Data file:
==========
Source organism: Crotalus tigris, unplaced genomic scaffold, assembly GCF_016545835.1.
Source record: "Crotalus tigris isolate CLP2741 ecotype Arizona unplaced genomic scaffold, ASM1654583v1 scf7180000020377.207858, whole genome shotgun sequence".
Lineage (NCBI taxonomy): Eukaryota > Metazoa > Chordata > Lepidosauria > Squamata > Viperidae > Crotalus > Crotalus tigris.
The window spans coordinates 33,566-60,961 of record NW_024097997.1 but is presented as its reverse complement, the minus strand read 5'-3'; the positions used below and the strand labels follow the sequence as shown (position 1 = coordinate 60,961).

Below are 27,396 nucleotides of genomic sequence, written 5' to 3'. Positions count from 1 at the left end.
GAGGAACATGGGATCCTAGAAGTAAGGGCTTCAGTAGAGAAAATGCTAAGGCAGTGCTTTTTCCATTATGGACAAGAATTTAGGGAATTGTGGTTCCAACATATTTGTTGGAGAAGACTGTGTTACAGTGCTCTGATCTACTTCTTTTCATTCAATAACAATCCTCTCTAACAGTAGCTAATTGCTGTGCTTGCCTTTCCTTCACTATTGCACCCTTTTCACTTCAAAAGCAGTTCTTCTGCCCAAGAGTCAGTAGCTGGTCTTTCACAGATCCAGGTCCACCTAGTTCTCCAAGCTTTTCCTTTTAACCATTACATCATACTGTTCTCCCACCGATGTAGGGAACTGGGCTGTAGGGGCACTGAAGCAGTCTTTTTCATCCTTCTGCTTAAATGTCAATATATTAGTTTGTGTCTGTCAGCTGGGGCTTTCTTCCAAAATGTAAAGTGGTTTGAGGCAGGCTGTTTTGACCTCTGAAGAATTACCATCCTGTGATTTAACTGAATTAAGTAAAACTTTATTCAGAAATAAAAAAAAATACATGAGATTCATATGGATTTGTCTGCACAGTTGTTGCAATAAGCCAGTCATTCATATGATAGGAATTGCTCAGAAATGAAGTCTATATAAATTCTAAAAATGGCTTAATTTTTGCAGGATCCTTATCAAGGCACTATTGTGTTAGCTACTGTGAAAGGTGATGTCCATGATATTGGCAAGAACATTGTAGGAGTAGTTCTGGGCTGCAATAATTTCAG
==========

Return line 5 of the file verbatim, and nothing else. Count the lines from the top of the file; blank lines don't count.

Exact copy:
Below are 27,396 nucleotides of genomic sequence, written 5' to 3'. Positions count from 1 at the left end.